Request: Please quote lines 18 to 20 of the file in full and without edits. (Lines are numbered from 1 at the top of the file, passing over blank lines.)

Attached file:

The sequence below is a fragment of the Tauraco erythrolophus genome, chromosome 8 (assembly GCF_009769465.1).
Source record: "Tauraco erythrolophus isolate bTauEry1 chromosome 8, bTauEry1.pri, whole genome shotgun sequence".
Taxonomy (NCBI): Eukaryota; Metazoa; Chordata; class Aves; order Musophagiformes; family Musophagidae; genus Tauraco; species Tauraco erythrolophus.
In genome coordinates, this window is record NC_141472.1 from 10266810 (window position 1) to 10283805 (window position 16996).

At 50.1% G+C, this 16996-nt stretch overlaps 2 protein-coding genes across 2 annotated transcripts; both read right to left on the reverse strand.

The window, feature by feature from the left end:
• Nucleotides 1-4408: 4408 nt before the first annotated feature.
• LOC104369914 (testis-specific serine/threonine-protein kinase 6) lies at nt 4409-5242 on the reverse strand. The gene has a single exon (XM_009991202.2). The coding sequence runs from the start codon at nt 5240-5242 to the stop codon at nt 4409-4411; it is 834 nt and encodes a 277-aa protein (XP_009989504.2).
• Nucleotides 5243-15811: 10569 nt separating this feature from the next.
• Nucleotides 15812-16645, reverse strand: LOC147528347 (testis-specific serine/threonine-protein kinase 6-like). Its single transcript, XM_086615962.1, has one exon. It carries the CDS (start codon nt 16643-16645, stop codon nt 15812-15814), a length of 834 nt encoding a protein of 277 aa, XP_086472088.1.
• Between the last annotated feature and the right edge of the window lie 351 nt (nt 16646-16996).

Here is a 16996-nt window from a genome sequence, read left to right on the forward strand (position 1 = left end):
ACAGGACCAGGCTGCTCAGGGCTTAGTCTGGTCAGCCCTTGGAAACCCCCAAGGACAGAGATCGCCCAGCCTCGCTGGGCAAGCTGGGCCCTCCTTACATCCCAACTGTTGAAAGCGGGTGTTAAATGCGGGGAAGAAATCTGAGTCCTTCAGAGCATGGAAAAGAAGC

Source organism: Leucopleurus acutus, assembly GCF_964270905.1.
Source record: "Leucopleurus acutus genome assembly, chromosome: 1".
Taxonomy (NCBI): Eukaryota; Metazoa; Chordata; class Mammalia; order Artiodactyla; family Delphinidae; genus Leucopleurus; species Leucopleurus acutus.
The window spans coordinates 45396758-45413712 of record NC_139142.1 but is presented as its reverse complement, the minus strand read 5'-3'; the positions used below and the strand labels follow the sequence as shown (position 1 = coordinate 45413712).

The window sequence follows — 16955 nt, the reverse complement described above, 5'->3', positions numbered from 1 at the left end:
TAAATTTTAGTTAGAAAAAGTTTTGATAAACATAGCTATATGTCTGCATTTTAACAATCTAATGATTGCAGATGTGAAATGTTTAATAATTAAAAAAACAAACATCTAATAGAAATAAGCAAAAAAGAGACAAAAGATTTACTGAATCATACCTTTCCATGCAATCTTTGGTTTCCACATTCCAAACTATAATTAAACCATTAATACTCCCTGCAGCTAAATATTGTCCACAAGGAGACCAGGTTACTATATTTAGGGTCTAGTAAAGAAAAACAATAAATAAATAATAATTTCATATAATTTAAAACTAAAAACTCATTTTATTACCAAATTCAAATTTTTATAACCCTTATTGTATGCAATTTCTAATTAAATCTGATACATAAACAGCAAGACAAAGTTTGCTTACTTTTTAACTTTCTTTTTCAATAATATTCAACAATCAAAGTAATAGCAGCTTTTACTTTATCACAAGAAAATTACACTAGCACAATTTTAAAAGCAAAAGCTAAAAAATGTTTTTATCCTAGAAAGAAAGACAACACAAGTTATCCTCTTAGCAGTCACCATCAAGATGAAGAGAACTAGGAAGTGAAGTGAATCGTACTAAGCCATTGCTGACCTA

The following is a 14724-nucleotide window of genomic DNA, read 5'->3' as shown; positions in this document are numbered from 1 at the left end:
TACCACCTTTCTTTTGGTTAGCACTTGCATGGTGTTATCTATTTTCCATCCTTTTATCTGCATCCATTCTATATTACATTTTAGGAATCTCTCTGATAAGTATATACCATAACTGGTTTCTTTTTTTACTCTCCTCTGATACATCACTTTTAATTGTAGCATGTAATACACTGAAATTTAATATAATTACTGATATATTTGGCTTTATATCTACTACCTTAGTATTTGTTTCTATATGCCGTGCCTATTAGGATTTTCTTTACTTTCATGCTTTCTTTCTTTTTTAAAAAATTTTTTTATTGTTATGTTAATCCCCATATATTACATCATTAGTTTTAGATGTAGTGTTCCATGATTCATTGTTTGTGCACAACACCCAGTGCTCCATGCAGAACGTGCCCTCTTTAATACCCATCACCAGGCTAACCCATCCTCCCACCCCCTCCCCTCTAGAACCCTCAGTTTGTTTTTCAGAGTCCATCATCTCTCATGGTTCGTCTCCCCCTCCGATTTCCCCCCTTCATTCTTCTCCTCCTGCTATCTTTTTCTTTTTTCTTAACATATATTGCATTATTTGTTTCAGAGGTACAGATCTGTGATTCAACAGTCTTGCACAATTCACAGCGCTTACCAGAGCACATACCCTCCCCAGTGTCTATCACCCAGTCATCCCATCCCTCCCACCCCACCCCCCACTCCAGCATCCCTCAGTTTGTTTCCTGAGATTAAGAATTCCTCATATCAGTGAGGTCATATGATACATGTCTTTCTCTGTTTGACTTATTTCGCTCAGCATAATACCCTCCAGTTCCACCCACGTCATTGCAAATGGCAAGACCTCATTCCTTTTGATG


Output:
The window sequence follows — 16955 nt, the reverse complement described above, 5'->3', positions numbered from 1 at the left end:
TAAATTTTAGTTAGAAAAAGTTTTGATAAACATAGCTATATGTCTGCATTTTAACAATCTAATGATTGCAGATGTGAAATGTTTAATAATTAAAAAAACAAACATCTAATAGAAATAAGCAAAAAAGAGACAAAAGATTTACTGAATCATACCTTTCCATGCAATCTTTGGTTTCCACATTCCAAACTATAATTAAACCATTAATACTCCCTGCAGCTAAATATTGTCCACAAGGAGACCAGGTTACTATATTTAGGGTCTAGTAAAGAAAAACAATAAATAAATAATAATTTCATATAATTTAAAACTAAAAACTCATTTTATTACCAAATTCAAATTTTTATAACCCTTATTGTATGCAATTTCTAATTAAATCTGATACATAAACAGCAAGACAAAGTTTGCTTACTTTTTAACTTTCTTTTTCAATAATATTCAACAATCAAAGTAATAGCAGCTTTTACTTTATCACAAGAAAATTACACTAGCACAATTTTAAAAGCAAAAGCTAAAAAATGTTTTTATCCTAGAAAGAAAGACAACACAAGTTATCCTCTTAGCAGTCACCATCAAGATGAAGAGAACTAGGAAGTGAAGTGAATCGTACTAAGCCATTGCTGACCTA

The following is a 14724-nucleotide window of genomic DNA, read 5'->3' as shown; positions in this document are numbered from 1 at the left end: